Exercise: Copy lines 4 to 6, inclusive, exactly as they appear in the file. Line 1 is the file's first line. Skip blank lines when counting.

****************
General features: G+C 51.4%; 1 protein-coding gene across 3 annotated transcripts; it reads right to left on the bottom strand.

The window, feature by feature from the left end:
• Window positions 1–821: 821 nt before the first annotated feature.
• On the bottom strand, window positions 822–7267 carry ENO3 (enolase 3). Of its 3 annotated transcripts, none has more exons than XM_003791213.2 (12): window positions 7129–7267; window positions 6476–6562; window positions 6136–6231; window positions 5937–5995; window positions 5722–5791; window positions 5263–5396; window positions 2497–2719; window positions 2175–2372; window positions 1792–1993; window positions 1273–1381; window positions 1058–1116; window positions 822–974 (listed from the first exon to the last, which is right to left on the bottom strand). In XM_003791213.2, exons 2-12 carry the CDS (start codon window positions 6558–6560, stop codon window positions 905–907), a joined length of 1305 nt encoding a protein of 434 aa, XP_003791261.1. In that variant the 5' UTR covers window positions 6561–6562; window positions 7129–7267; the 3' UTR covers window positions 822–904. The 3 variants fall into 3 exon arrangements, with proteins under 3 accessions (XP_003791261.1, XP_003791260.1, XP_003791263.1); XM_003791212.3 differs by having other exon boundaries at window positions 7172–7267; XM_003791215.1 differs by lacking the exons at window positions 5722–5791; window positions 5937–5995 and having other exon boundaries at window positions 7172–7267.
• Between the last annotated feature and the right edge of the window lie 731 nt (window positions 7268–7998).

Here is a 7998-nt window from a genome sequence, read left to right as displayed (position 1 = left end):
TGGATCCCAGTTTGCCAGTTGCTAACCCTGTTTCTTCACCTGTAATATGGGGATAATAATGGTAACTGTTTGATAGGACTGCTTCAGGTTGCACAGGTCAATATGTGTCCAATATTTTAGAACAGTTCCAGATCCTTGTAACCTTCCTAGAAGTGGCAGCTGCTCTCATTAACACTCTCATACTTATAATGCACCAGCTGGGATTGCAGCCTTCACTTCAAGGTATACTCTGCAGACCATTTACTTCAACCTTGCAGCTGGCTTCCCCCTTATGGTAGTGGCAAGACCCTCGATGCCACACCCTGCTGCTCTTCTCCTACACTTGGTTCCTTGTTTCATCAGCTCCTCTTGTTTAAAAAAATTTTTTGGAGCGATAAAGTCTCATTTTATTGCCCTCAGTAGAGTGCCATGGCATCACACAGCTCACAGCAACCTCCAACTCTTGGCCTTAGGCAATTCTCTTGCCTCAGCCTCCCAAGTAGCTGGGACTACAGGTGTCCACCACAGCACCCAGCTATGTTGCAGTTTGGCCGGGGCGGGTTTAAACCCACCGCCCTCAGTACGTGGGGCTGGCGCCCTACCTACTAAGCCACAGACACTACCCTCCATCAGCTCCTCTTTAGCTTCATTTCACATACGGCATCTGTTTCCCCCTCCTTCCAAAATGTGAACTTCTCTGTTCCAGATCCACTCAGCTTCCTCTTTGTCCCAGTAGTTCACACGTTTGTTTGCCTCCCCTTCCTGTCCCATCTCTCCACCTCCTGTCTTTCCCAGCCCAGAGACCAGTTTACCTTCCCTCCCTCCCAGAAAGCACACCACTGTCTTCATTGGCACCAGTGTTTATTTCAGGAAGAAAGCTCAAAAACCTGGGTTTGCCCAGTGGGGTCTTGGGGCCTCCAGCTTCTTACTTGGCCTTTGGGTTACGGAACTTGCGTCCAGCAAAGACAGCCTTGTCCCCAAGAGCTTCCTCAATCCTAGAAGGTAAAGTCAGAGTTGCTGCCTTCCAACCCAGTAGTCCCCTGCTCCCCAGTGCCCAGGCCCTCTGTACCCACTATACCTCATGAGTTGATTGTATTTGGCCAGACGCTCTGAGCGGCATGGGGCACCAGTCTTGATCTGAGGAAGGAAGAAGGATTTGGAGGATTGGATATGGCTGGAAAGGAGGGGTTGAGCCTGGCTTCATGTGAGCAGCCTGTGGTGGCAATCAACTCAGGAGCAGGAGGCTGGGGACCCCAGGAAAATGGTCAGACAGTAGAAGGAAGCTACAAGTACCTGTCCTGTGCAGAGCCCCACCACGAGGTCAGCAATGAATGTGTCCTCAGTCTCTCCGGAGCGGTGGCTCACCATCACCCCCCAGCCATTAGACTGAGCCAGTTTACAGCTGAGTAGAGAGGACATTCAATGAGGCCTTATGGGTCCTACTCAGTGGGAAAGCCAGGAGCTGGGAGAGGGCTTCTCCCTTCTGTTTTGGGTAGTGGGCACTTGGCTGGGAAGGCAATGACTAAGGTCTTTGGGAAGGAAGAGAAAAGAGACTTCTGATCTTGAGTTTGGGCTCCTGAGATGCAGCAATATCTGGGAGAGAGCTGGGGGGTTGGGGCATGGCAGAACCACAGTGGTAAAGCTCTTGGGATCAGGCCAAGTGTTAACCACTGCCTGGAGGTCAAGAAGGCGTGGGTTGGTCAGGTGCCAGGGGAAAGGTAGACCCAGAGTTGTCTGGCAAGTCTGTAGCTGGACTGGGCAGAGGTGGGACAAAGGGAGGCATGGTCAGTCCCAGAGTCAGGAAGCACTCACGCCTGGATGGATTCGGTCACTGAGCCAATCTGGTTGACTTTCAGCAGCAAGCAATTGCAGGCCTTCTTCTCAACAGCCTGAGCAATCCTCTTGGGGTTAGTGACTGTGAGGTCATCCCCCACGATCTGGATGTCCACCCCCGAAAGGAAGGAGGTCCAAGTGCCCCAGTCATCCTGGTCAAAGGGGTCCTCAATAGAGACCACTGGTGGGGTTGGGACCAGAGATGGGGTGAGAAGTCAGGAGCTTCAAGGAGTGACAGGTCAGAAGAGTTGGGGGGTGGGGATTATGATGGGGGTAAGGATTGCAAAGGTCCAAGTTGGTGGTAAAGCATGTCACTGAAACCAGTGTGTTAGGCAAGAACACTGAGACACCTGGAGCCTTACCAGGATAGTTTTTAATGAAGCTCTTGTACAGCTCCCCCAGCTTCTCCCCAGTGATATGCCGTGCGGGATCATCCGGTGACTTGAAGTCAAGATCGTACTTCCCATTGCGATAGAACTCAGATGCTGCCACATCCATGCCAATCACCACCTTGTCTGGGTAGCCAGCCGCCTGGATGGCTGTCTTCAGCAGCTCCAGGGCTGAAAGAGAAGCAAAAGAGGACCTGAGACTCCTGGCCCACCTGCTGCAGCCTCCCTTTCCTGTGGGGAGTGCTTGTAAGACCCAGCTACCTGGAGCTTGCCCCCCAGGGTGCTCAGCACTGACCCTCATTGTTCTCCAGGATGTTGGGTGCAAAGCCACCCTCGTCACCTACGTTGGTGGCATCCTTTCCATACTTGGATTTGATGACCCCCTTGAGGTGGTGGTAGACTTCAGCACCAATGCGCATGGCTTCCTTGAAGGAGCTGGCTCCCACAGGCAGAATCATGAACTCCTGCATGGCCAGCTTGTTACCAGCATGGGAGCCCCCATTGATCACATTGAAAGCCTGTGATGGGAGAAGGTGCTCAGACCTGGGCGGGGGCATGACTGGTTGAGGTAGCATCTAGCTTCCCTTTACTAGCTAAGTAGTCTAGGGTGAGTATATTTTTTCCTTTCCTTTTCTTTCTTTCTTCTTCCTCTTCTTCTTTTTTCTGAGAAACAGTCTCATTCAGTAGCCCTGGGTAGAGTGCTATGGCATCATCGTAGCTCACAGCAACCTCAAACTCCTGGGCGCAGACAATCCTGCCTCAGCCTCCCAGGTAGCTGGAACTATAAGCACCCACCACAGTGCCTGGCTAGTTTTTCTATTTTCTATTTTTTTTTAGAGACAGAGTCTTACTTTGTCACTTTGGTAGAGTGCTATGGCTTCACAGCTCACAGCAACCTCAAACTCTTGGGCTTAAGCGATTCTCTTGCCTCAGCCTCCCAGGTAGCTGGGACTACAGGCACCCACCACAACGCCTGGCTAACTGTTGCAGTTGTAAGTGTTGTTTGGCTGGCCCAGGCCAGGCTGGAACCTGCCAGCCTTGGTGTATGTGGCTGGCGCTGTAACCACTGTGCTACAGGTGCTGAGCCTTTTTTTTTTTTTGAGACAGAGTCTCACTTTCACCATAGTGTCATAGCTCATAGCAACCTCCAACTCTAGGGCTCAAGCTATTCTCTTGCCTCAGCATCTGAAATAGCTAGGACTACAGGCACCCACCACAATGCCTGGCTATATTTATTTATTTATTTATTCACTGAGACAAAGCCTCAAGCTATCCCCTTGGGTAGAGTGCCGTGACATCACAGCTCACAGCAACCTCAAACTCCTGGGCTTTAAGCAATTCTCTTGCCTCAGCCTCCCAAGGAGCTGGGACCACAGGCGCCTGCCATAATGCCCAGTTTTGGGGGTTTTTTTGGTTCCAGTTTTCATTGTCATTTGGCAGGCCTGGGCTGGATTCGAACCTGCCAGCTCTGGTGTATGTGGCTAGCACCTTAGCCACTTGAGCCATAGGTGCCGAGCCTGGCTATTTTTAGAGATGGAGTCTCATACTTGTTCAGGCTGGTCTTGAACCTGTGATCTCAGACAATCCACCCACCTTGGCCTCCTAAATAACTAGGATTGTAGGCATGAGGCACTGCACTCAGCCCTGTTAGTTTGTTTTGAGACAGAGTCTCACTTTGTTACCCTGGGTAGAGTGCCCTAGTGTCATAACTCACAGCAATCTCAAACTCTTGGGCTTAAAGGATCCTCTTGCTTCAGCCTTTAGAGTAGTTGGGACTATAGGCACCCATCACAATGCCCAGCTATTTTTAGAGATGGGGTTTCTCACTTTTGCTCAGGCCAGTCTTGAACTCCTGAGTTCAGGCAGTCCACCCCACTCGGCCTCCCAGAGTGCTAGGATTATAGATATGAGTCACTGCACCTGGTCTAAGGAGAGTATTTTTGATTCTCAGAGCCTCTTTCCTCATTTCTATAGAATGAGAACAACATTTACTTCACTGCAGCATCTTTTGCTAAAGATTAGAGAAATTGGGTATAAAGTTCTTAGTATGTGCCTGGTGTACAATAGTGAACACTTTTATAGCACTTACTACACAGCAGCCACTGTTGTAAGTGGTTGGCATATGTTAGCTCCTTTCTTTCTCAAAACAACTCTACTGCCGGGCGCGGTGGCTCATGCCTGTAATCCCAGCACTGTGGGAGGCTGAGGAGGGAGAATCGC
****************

• On the bottom strand, window positions 822–7267 carry ENO3 (enolase 3). Of its 3 annotated transcripts, none has more exons than XM_003791213.2 (12): window positions 7129–7267; window positions 6476–6562; window positions 6136–6231; window positions 5937–5995; window positions 5722–5791; window positions 5263–5396; window positions 2497–2719; window positions 2175–2372; window positions 1792–1993; window positions 1273–1381; window positions 1058–1116; window positions 822–974 (listed from the first exon to the last, which is right to left on the bottom strand). In XM_003791213.2, exons 2-12 carry the CDS (start codon window positions 6558–6560, stop codon window positions 905–907), a joined length of 1305 nt encoding a protein of 434 aa, XP_003791261.1. In that variant the 5' UTR covers window positions 6561–6562; window positions 7129–7267; the 3' UTR covers window positions 822–904. The 3 variants fall into 3 exon arrangements, with proteins under 3 accessions (XP_003791261.1, XP_003791260.1, XP_003791263.1); XM_003791212.3 differs by having other exon boundaries at window positions 7172–7267; XM_003791215.1 differs by lacking the exons at window positions 5722–5791; window positions 5937–5995 and having other exon boundaries at window positions 7172–7267.
• Between the last annotated feature and the right edge of the window lie 731 nt (window positions 7268–7998).

Here is a 7998-nt window from a genome sequence, read left to right as displayed (position 1 = left end):